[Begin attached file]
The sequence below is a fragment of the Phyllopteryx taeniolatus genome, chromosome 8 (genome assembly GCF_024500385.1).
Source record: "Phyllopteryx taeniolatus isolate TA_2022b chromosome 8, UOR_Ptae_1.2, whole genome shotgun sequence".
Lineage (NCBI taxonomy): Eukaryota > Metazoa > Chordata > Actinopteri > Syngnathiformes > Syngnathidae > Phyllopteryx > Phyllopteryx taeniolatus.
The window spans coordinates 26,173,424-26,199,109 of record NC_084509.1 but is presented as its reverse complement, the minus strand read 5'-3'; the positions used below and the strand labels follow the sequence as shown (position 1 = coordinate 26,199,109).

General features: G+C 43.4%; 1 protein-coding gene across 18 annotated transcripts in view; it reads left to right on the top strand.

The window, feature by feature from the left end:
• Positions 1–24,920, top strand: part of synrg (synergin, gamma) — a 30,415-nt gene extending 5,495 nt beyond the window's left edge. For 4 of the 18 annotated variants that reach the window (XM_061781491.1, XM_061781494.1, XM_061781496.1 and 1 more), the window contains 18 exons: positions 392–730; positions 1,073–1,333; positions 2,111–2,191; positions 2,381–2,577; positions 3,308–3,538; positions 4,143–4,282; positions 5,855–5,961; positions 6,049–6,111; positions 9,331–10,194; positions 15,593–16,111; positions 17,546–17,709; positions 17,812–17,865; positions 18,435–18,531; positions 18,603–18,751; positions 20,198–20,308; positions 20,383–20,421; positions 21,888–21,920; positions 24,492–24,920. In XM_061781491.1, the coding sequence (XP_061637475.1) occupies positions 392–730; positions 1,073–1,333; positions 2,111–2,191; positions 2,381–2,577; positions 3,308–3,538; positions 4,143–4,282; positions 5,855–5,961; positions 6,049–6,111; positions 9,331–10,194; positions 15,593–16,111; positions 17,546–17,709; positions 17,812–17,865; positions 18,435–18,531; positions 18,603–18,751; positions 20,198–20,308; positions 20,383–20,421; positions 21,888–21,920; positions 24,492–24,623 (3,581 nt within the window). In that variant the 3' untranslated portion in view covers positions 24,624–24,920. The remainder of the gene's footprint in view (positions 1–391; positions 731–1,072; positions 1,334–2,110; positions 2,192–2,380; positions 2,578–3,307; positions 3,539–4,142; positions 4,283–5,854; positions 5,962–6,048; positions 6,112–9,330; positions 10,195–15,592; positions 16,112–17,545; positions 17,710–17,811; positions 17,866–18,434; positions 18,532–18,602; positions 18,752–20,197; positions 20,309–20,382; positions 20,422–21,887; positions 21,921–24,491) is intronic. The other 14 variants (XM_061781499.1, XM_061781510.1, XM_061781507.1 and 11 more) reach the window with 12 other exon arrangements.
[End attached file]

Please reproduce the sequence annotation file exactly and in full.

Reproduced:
The sequence below is a fragment of the Phyllopteryx taeniolatus genome, chromosome 8 (genome assembly GCF_024500385.1).
Source record: "Phyllopteryx taeniolatus isolate TA_2022b chromosome 8, UOR_Ptae_1.2, whole genome shotgun sequence".
Lineage (NCBI taxonomy): Eukaryota > Metazoa > Chordata > Actinopteri > Syngnathiformes > Syngnathidae > Phyllopteryx > Phyllopteryx taeniolatus.
The window spans coordinates 26,173,424-26,199,109 of record NC_084509.1 but is presented as its reverse complement, the minus strand read 5'-3'; the positions used below and the strand labels follow the sequence as shown (position 1 = coordinate 26,199,109).

General features: G+C 43.4%; 1 protein-coding gene across 18 annotated transcripts in view; it reads left to right on the top strand.

The window, feature by feature from the left end:
• Positions 1–24,920, top strand: part of synrg (synergin, gamma) — a 30,415-nt gene extending 5,495 nt beyond the window's left edge. For 4 of the 18 annotated variants that reach the window (XM_061781491.1, XM_061781494.1, XM_061781496.1 and 1 more), the window contains 18 exons: positions 392–730; positions 1,073–1,333; positions 2,111–2,191; positions 2,381–2,577; positions 3,308–3,538; positions 4,143–4,282; positions 5,855–5,961; positions 6,049–6,111; positions 9,331–10,194; positions 15,593–16,111; positions 17,546–17,709; positions 17,812–17,865; positions 18,435–18,531; positions 18,603–18,751; positions 20,198–20,308; positions 20,383–20,421; positions 21,888–21,920; positions 24,492–24,920. In XM_061781491.1, the coding sequence (XP_061637475.1) occupies positions 392–730; positions 1,073–1,333; positions 2,111–2,191; positions 2,381–2,577; positions 3,308–3,538; positions 4,143–4,282; positions 5,855–5,961; positions 6,049–6,111; positions 9,331–10,194; positions 15,593–16,111; positions 17,546–17,709; positions 17,812–17,865; positions 18,435–18,531; positions 18,603–18,751; positions 20,198–20,308; positions 20,383–20,421; positions 21,888–21,920; positions 24,492–24,623 (3,581 nt within the window). In that variant the 3' untranslated portion in view covers positions 24,624–24,920. The remainder of the gene's footprint in view (positions 1–391; positions 731–1,072; positions 1,334–2,110; positions 2,192–2,380; positions 2,578–3,307; positions 3,539–4,142; positions 4,283–5,854; positions 5,962–6,048; positions 6,112–9,330; positions 10,195–15,592; positions 16,112–17,545; positions 17,710–17,811; positions 17,866–18,434; positions 18,532–18,602; positions 18,752–20,197; positions 20,309–20,382; positions 20,422–21,887; positions 21,921–24,491) is intronic. The other 14 variants (XM_061781499.1, XM_061781510.1, XM_061781507.1 and 11 more) reach the window with 12 other exon arrangements.